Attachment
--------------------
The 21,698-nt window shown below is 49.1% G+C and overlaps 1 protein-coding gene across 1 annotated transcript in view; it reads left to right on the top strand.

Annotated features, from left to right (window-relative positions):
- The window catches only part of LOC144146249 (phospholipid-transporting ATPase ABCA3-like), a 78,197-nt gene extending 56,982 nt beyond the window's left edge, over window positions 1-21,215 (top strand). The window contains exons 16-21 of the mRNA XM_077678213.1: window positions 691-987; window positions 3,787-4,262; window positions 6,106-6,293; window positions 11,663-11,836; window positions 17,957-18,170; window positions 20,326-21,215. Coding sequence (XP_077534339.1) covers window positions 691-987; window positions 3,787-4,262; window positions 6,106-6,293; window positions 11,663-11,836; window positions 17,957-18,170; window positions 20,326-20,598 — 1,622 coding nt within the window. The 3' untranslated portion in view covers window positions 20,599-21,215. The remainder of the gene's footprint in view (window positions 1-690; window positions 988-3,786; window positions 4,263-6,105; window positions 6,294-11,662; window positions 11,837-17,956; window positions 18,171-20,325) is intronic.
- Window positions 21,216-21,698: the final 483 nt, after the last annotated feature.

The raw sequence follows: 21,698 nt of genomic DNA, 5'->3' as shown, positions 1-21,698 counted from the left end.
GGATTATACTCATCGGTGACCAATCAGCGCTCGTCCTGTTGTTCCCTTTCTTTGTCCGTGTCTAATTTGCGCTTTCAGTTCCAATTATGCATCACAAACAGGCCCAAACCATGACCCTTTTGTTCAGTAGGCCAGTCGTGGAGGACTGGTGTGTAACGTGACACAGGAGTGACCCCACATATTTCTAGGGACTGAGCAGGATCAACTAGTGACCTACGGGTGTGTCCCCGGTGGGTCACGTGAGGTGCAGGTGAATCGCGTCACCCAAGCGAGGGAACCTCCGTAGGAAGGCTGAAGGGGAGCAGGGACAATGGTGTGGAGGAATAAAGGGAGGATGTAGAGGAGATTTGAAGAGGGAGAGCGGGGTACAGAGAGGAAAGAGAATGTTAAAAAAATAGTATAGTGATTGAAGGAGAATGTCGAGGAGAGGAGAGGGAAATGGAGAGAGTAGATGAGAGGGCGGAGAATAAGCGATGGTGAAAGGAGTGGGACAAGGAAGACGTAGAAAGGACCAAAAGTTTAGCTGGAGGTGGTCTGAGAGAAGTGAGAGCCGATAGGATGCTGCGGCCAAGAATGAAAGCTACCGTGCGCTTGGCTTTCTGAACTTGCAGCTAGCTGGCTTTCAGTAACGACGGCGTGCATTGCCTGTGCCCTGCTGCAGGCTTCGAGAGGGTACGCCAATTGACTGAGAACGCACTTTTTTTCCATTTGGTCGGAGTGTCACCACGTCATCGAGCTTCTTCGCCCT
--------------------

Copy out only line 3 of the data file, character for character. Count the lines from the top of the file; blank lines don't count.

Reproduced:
- The window catches only part of LOC144146249 (phospholipid-transporting ATPase ABCA3-like), a 78,197-nt gene extending 56,982 nt beyond the window's left edge, over window positions 1-21,215 (top strand). The window contains exons 16-21 of the mRNA XM_077678213.1: window positions 691-987; window positions 3,787-4,262; window positions 6,106-6,293; window positions 11,663-11,836; window positions 17,957-18,170; window positions 20,326-21,215. Coding sequence (XP_077534339.1) covers window positions 691-987; window positions 3,787-4,262; window positions 6,106-6,293; window positions 11,663-11,836; window positions 17,957-18,170; window positions 20,326-20,598 — 1,622 coding nt within the window. The 3' untranslated portion in view covers window positions 20,599-21,215. The remainder of the gene's footprint in view (window positions 1-690; window positions 988-3,786; window positions 4,263-6,105; window positions 6,294-11,662; window positions 11,837-17,956; window positions 18,171-20,325) is intronic.